The 2013/14 Ashes must have been hellish for those brave souls who made the journey from the UK all the way over to Australia. Apart from missing out on sitting inside with the heating turned up to maximum every night while watching English cricket literally die on their TV screens, the poor old Barmy Army and chums had to endure a number of hardships: they had to mingle with Australians, many of them wearing full on Movembers, for a start. But perhaps the biggest hardship came in Perth, as England surrendered the Ashes after five chastening days in 40 degree heat.
Being based in Perth, this correspondent was lucky enough to attend four of those five days, sensibly deciding to go to work rather than attend the fifth. And it’s from that experience (the cricket bit, not going to work) that we bring you the fourth in our extremely popular ‘Around The Grounds’ series, as requested by Editor Steve at short notice to cash in on the series’ popularity. We think this is because one of the three preceding articles in the series actually has two whole comments against it.
Within Australia, the city of Perth has a reputation for being a sleepy country town that has boomed due to Western Australia’s emphasis on digging stuff out of the ground and flogging it to China. As a result, it lacks some of the modern feel of the likes of Melbourne or Sydney. The WACA takes that to its logical extreme: it feels like a local (Aussie rules) football oval that just happens to host Test cricket once a year. Apart from this year, when it won’t even have that honour, having been squeezed out from India’s four Test tour by the Adelaide Oval (which has recently completed a $535m redevelopment) and the Gabba (which hasn’t, but is still better than the WACA).
For all five days of the Test in December, the temperature consistently soared above 40 degrees. To the uninitiated it sounds horrific but the heat in WA is very dry, meaning that it wasn’t actually that bad. As long as you had sensibly bought your tickets for the Inverarity stand, one of the few areas with some actual shade. Those out on the grass banks or on the very reflective metal of the temporary stand were basically baked alive, their overpriced ice-creams destined to last about as long as Gavin Hamilton’s Test career. The week saw a roaring trade in black market sunscreen.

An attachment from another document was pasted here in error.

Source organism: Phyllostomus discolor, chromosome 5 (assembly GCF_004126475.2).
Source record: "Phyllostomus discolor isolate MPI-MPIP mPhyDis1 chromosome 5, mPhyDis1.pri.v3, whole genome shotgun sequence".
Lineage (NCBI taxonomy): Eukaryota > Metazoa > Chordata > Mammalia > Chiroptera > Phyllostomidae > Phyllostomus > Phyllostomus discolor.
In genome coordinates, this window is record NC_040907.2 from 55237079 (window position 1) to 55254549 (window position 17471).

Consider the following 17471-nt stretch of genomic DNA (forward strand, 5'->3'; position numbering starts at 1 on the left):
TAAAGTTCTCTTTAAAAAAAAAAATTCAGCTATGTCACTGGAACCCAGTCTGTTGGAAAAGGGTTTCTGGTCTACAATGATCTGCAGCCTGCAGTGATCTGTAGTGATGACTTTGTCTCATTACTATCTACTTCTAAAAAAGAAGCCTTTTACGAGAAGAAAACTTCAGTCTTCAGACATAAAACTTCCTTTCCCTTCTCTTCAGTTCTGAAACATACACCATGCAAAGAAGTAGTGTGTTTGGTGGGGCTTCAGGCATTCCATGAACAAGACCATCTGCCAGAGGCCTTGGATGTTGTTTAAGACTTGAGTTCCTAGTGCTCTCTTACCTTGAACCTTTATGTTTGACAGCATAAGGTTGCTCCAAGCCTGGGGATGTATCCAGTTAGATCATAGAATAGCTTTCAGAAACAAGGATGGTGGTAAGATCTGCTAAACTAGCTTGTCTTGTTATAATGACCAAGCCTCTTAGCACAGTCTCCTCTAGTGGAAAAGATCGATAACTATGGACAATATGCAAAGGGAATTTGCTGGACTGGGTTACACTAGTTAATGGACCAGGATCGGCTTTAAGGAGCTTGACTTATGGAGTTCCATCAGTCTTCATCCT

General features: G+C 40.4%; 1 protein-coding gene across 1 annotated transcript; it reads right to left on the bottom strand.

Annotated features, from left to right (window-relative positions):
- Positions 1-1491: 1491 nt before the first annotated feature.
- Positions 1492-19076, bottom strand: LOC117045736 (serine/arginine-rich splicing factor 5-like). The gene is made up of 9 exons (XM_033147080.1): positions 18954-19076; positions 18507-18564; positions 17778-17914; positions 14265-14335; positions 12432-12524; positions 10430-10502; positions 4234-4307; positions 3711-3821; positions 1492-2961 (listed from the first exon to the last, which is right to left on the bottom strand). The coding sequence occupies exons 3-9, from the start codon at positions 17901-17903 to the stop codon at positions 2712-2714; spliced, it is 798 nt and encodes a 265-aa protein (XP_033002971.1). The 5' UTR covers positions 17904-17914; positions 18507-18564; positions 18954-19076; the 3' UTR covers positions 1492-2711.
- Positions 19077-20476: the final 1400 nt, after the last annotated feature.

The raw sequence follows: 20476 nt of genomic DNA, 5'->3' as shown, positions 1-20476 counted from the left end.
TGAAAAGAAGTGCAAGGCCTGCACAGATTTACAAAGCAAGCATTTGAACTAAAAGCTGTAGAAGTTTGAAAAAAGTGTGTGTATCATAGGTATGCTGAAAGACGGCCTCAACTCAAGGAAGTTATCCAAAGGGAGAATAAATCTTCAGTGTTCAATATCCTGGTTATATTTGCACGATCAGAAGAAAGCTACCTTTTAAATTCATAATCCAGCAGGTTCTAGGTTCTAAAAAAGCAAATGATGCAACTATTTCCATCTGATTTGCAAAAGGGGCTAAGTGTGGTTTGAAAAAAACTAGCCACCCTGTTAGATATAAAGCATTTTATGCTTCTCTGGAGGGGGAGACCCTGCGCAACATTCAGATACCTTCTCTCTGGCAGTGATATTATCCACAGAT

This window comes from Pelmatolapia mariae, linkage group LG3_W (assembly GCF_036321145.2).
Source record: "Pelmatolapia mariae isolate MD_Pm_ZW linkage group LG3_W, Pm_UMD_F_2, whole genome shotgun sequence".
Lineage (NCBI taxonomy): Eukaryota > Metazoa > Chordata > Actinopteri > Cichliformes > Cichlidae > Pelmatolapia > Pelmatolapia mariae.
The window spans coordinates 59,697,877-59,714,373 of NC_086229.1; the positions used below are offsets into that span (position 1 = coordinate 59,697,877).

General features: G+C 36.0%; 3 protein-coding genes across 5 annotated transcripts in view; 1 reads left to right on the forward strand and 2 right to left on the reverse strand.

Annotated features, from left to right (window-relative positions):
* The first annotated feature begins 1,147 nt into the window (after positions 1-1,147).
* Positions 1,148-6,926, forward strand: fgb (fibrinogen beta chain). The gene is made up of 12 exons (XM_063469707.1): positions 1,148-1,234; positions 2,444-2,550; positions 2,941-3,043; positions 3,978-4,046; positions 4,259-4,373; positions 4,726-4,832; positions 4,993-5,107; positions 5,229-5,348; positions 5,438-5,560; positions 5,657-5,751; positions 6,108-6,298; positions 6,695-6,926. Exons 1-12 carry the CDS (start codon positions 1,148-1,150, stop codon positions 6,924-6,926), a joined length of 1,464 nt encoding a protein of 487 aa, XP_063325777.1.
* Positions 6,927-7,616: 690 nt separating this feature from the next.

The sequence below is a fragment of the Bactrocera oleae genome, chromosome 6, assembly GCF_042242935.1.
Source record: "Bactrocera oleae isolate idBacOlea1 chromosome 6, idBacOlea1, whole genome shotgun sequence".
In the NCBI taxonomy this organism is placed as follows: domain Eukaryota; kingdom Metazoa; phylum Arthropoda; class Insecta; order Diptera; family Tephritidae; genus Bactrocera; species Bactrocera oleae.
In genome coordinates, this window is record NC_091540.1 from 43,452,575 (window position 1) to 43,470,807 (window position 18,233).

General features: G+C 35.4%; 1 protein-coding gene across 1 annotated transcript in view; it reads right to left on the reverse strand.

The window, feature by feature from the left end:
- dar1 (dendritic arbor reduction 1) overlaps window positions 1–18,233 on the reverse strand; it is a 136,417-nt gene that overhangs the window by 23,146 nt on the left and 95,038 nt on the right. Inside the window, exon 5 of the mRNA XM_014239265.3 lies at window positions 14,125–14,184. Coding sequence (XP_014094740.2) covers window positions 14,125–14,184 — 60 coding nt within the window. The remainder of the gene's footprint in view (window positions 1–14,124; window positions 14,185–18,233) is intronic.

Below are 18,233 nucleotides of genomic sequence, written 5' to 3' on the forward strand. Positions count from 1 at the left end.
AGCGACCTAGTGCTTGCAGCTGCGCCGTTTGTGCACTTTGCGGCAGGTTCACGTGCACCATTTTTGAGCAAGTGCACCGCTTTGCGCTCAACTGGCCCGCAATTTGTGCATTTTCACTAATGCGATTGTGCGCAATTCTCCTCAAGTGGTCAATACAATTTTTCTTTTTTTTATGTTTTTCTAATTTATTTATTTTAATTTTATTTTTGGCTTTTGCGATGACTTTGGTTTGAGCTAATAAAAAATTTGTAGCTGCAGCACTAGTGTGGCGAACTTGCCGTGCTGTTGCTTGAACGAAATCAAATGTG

While England struggled out on the pitch, the infrastructure of the WACA struggled around it. The only slushy machine packed up several times on the second day before giving up the ghost completely on the third. With no shade around the ground at all, small children desperately congregated in the shadows of fat people. Queuing for a midstrength beer became a life-threatening challenge, with survivors climbing over a mountain of the dead to hand over their $6.50 for what tasted like Um Bungo gone bad in the sun. It’s fair to say that it wasn’t that much fun out there.
Of course, up in the Inverarity and Prendeville stands, life was very different, the upper classes mingling over a glass or two of fine wine from the Margaret River region, stopping only to occasionally adjust the polo sweaters around their necks. At least that’s how we remember it – the combination of heat and hip-flask gin having reduced us to little more than gibbering wrecks by this point. It might have just been a bunch of drunk bogans shouting abuse.
The food was over-priced and distinctly lacking in options – basically ‘burger’ or ‘chicken burger’ – and the drinks were even worse; the stadium announcer regularly mocked the crowd by suggesting that people “get some shade” and even the Vodafone kiss-cam utterly failed to notice that we’d deliberately sat next to a rather attractive young lady. Plus England were an absolute rabble out on the pitch, Jimmy Anderson being belted for 28 runs in a single over as Australia cruised to victory. It was a fairly chastening experience all round.
The future of the WACA ground itself remains clouded in uncertainty, ironically the only clouds that Perth ever sees during the summer months. The ground only holds around 20,000 people and is used purely for cricket (whereas the likes of the SCG, MCG and Adelaide Oval are all dual-purpose, used for Aussie Rules or one of the rugby codes). This means that it only generates significant income on a handful of days each year, basically just the Tests and a few Big Bash matches. To add to that, there’s a new 60,000 seater stadium being built just down the road for the AFL sides that has already been handed a number of Big Bash games once it opens in a couple of years.
The WACA itself is horribly outdated but the cost of refurbishing it presumably far outweighs the money it can realistically make. Attempts to sell housing around the ground have foundered on the rocks of disinterest, meaning that the ground is stuck in limbo. Debates continue about whether Test cricket will ever actually return there, or if it will have to settle for being a Canberra-style ‘second tier ground’, reduced to hosting ODIs that no-one actually cares about. The fact that there will be a whopping three games in Perth during the 2015 ODI World Cup is perhaps a sign of things to come, which is bad news for any pretend cricket writers currently looking to buy a house nearby.